Ambitious aims for Cambridge South railway station at Addenbrooke’s to be opened before 2022
PUBLISHED: 17:29 17 November 2017 | UPDATED: 19:23 17 November 2017
Iliffe Media Ltd
Lord Adonis’ new deal for Oxford-Cambridge corridor endorses urgent need for station on Cambridge Biomedical Campus
The vision of a new railway station to serve the fast-growing Cambridge Biomedical Campus has been endorsed by the National Infrastructure Commission’s report on the Cambridge-Milton Keynes-Oxford corridor.
Lord Adonis, chairman of the NIC, calls in the report for the Government to invest heavily in the Varsity ‘brain-belt’, with new road and rail links between Cambridge and Oxford.
The NIC says one million new homes and jobs could be created.
It would mean the region, which contributes about £90billion to the country, would generate more than £250billion each year. And Lord Adonis says this development can all be done without impacting the environment or encroaching on Green Belt land.
The Cambridge Biomedical Campus provides thousands of jobs in Cambridge, and with new buildings such as Papworth Hospital set to bring thousands more workers a railway station to the south of the city is now being pushed as key infrastructure.
The NIC report sets 2022 as the target for opening such a station. Cambridge City Council leader Cllr Lewis Herbert would like to see it open sooner.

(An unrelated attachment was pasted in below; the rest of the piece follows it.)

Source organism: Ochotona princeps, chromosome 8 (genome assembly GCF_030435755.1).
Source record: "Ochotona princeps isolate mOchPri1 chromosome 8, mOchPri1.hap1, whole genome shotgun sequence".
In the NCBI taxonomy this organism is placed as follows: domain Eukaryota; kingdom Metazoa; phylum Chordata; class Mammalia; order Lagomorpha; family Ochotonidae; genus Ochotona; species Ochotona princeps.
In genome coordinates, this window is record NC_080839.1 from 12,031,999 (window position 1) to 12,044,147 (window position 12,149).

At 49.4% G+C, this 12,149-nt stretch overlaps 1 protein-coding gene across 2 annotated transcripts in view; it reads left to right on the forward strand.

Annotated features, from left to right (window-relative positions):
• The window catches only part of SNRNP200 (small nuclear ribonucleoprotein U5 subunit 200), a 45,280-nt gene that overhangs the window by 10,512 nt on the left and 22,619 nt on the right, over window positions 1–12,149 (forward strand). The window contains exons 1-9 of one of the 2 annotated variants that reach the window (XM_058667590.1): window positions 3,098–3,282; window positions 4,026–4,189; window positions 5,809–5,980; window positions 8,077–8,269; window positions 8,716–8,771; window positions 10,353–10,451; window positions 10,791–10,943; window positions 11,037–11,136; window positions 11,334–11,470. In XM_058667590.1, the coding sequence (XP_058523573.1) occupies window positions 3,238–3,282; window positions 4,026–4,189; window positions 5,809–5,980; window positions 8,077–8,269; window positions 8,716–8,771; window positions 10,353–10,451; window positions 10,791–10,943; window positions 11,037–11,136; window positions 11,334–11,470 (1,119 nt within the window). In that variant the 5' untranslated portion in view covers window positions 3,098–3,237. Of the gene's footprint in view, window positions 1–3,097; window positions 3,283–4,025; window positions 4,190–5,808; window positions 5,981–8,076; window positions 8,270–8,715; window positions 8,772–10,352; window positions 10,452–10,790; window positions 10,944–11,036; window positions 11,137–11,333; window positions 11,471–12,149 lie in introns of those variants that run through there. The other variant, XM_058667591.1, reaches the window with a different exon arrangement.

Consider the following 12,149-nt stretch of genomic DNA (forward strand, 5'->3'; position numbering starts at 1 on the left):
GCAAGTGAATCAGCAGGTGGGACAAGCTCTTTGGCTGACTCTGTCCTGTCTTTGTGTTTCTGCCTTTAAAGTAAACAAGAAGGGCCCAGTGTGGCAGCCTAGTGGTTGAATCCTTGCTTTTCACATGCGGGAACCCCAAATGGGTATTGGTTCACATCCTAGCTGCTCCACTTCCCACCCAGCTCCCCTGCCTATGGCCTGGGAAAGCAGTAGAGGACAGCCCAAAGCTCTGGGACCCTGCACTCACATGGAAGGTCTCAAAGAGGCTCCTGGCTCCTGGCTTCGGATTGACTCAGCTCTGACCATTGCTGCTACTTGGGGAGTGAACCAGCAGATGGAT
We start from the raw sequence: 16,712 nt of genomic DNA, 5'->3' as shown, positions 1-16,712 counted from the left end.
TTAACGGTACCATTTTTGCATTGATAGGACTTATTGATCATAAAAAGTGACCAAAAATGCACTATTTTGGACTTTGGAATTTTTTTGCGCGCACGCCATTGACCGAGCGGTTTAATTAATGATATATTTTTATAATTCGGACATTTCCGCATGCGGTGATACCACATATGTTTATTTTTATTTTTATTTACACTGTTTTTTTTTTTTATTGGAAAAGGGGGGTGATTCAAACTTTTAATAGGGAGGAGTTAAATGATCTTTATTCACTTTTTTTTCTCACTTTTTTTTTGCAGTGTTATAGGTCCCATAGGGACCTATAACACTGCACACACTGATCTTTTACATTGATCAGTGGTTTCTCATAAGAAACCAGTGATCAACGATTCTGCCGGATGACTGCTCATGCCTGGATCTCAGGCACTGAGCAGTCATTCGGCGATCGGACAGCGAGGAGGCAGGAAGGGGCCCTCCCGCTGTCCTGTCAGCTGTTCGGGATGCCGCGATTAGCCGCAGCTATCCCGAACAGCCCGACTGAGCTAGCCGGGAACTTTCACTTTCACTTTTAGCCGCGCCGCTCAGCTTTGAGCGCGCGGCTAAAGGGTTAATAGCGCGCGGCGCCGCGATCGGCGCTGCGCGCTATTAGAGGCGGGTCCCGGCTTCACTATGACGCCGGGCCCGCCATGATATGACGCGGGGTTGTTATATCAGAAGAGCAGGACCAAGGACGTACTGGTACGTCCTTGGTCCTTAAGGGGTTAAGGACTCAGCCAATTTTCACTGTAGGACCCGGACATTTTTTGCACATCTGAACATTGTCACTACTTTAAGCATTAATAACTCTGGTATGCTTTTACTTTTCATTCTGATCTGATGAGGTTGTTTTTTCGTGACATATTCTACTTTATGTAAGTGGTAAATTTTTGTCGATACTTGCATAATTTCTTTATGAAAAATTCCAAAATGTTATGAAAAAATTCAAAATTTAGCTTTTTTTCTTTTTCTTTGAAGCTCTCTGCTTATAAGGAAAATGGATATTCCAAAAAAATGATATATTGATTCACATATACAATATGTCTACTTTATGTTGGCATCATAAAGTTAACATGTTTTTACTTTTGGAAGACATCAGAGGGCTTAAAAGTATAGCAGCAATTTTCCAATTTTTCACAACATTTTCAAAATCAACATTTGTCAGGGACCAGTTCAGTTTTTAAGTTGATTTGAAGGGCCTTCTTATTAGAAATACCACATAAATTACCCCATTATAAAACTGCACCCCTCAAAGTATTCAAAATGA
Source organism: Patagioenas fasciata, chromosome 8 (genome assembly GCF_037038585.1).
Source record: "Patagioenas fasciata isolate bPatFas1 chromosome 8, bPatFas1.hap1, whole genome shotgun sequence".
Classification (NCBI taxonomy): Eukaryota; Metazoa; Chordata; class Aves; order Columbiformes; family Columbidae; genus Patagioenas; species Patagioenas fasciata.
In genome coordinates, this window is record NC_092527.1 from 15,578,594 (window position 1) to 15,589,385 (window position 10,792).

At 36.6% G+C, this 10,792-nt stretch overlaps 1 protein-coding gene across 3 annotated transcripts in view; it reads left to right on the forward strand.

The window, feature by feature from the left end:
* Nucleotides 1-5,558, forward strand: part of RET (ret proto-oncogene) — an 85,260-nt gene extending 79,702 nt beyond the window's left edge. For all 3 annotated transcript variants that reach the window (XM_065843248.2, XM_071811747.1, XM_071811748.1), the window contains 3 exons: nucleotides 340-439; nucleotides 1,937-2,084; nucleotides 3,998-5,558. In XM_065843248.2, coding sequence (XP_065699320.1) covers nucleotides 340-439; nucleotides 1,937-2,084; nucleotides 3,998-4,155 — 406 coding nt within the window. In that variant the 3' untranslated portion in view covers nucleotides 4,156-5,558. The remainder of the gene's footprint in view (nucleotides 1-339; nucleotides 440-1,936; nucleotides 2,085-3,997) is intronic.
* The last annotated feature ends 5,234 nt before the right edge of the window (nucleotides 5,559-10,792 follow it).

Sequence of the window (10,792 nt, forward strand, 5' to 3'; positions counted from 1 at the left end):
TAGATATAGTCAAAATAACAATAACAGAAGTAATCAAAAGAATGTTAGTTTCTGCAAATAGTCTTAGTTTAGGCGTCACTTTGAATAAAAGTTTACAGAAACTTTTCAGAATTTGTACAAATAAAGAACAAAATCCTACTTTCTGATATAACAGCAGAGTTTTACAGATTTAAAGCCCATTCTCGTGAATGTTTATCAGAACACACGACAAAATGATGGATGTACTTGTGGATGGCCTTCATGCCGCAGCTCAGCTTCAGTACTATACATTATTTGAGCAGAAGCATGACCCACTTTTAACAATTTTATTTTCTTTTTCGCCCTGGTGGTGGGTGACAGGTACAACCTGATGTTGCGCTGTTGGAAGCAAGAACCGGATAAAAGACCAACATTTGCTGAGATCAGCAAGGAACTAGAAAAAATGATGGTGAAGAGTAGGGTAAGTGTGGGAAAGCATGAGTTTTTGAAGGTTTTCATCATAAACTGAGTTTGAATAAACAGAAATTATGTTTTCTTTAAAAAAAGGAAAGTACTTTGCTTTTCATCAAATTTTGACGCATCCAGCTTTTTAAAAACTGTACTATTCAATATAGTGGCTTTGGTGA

He said: “This major investment in rail is both welcome and overdue, and we ask the Chancellor to support all the key NIC recommendations in his Budget next Wednesday, to deliver the vital new Cambridge South station by 2022 latest and the full East West rail route from Cambridge to Milton Keynes and Oxford by 2030, as a major boost to making our growth sustainable and shifting transport from road to rail.
“On Cambridge South, we will be working with the Mayor, the Greater Cambridge Partnership and Government to try to beat the 2022 deadline, provided Government confirms funding next week to match planned private investment and local funding contributions. Timing depends on the scale of four track and best design to maximise stopping trains and we want to get it right, and earlier than 2022 if we possibly can.”
Chair of the Greater Cambridge Partnership, Cllr Francis Burkitt, said: “We are delighted that the NIC has so strongly endorsed our current approach and recognises the vision of local authorities to work together to achieve a step-change in travel for the future.
“It’s also pleasing to see that all the lobbying by the GCP, MPs and other local partners, for a possible new train station at Cambridge South and an all-movements interchange at the M11/Girton junction has been heard, and I’m optimistic the Government will listen to the NIC case for this.”